Lubiewo is a superbly written and unconventional gay novel that can be read in a number of ways. It is the book’s informative character, however, that will be most important to the majority of readers. Michał Witkowski exposes a world that has never before been portrayed: the gay underground. Departing radically from both political correctness and the aesthetic sublimation so characteristic of homoerotic Polish writing in the twentieth century, he allows the homosexually desiring Other to remain the Other — without embellishing or glorifying their world. This is what makes Lubiewo so vulgar and provocative.
Lubiewo, Michał Witkowski
Korporacja ha!art Publishing House
291 pages paperback
Translation rights: W.A.B. The book need not be read as a scandalous documentary article, however. Its artistic values allow one to read it as an appealing contemporary novel — playful and bawdy, witty and rife with brilliant observations (and not just on more indecorous matters).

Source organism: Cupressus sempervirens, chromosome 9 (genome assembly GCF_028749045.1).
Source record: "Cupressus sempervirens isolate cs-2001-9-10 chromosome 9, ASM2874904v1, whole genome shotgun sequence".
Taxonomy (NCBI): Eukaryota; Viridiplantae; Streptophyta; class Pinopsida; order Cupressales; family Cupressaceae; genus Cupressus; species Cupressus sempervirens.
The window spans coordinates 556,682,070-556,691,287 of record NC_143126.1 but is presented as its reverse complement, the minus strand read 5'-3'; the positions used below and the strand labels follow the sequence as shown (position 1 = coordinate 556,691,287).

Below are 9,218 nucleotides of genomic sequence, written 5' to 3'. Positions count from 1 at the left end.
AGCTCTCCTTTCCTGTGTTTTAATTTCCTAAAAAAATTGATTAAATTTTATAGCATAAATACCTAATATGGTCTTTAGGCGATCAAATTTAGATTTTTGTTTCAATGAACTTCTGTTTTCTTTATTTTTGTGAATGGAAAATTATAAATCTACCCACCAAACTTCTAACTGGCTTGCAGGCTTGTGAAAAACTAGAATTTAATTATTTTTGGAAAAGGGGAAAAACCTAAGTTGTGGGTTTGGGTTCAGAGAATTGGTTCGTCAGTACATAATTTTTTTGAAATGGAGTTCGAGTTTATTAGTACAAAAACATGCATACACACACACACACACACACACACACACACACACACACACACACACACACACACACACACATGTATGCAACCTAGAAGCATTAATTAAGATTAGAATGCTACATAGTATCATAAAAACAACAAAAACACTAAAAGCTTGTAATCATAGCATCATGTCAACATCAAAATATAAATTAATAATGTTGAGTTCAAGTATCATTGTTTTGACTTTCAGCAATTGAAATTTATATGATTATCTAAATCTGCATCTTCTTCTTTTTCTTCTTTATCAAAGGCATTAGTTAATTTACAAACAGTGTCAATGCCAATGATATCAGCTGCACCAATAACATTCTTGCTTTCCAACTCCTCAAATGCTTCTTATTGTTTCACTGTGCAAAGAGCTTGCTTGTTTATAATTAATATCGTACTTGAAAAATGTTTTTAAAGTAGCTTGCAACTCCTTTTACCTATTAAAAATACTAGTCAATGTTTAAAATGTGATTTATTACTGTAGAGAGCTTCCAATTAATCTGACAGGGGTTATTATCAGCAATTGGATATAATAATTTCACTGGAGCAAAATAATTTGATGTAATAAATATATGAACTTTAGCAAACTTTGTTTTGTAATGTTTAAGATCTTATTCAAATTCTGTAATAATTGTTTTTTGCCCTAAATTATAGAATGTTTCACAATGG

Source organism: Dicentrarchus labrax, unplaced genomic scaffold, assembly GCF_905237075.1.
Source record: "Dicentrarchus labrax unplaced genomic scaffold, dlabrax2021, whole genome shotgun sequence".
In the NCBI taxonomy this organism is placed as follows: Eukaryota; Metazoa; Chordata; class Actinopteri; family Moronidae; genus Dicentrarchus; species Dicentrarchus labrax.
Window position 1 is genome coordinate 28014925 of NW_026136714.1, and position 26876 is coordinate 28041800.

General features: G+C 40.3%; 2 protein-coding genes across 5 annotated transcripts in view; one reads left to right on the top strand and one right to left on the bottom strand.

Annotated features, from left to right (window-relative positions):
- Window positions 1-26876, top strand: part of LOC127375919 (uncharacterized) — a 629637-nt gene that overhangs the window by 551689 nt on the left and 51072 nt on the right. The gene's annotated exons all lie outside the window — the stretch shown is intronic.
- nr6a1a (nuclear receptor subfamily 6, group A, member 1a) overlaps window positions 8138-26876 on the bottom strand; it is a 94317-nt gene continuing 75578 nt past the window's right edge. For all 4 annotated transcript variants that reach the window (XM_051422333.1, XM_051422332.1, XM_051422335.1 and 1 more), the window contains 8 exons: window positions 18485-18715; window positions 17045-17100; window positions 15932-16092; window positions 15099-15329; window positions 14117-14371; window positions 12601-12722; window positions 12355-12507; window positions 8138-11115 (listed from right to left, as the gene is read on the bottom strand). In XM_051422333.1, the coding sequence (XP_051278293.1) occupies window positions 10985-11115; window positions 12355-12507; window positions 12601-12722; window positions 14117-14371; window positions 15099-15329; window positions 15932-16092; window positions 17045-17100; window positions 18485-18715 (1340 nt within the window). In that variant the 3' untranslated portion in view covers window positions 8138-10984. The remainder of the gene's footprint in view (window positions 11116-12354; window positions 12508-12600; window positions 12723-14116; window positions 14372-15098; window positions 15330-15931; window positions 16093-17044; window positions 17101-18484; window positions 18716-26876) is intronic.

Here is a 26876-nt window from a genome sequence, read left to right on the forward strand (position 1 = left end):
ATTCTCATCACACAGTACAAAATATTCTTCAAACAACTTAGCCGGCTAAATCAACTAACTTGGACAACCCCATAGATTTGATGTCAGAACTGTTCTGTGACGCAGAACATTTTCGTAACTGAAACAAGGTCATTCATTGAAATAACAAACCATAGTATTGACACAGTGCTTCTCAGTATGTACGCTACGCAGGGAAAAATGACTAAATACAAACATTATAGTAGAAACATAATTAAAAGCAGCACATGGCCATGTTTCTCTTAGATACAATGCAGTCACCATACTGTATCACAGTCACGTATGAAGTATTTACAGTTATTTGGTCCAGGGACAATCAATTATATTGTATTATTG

As far as the plot is concerned, the first part of the novel portrays the protagonist and omniscient narrator as they listen to two older gay men in Wrocław bragging about their amorous conquests. In the second part, which takes place on a beach in the Baltic town of Lubiewo, a number of emancipated gay men encounter and confront a group of those whose masochistic love life continues to take place in the squalor of public toilets. Witkowski presents on the one hand middle-class gay men, supporters of gay marriage and activists for gay rights, and on the other gays who resist copying the norms claimed by the heterosexual majority. The opposition between these groups generates the tension that is the driving force of this brilliant first novel.
The review was originally published on the Book Institute's website.
Lubiewo is available in English under the title Lovetown, translated by William Martin, Portobello Books, London.
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